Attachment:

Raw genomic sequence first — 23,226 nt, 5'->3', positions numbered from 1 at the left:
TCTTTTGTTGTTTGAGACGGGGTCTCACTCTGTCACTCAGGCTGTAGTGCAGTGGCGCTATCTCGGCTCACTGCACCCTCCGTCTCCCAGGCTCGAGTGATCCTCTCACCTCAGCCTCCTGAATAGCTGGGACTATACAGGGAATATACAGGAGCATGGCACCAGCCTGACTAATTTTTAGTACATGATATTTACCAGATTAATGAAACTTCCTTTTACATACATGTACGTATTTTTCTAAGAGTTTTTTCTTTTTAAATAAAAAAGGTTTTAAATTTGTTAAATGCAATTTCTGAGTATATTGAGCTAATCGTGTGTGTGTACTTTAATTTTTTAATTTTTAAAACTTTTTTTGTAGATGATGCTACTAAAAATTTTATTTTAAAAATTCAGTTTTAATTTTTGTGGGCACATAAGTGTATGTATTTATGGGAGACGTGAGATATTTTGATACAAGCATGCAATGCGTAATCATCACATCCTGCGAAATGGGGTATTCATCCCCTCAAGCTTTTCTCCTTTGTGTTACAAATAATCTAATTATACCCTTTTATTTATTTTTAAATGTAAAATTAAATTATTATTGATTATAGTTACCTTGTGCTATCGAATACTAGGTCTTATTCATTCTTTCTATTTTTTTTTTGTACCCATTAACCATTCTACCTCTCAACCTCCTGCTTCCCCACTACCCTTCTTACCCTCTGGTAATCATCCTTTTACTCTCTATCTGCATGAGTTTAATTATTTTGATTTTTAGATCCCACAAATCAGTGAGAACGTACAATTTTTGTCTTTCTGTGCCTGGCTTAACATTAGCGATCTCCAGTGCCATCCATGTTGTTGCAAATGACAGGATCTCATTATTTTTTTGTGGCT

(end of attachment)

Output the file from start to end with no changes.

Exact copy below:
Raw genomic sequence first — 23,226 nt, 5'->3', positions numbered from 1 at the left:
TCTTTTGTTGTTTGAGACGGGGTCTCACTCTGTCACTCAGGCTGTAGTGCAGTGGCGCTATCTCGGCTCACTGCACCCTCCGTCTCCCAGGCTCGAGTGATCCTCTCACCTCAGCCTCCTGAATAGCTGGGACTATACAGGGAATATACAGGAGCATGGCACCAGCCTGACTAATTTTTAGTACATGATATTTACCAGATTAATGAAACTTCCTTTTACATACATGTACGTATTTTTCTAAGAGTTTTTTCTTTTTAAATAAAAAAGGTTTTAAATTTGTTAAATGCAATTTCTGAGTATATTGAGCTAATCGTGTGTGTGTACTTTAATTTTTTAATTTTTAAAACTTTTTTTGTAGATGATGCTACTAAAAATTTTATTTTAAAAATTCAGTTTTAATTTTTGTGGGCACATAAGTGTATGTATTTATGGGAGACGTGAGATATTTTGATACAAGCATGCAATGCGTAATCATCACATCCTGCGAAATGGGGTATTCATCCCCTCAAGCTTTTCTCCTTTGTGTTACAAATAATCTAATTATACCCTTTTATTTATTTTTAAATGTAAAATTAAATTATTATTGATTATAGTTACCTTGTGCTATCGAATACTAGGTCTTATTCATTCTTTCTATTTTTTTTTTGTACCCATTAACCATTCTACCTCTCAACCTCCTGCTTCCCCACTACCCTTCTTACCCTCTGGTAATCATCCTTTTACTCTCTATCTGCATGAGTTTAATTATTTTGATTTTTAGATCCCACAAATCAGTGAGAACGTACAATTTTTGTCTTTCTGTGCCTGGCTTAACATTAGCGATCTCCAGTGCCATCCATGTTGTTGCAAATGACAGGATCTCATTATTTTTTTGTGGCT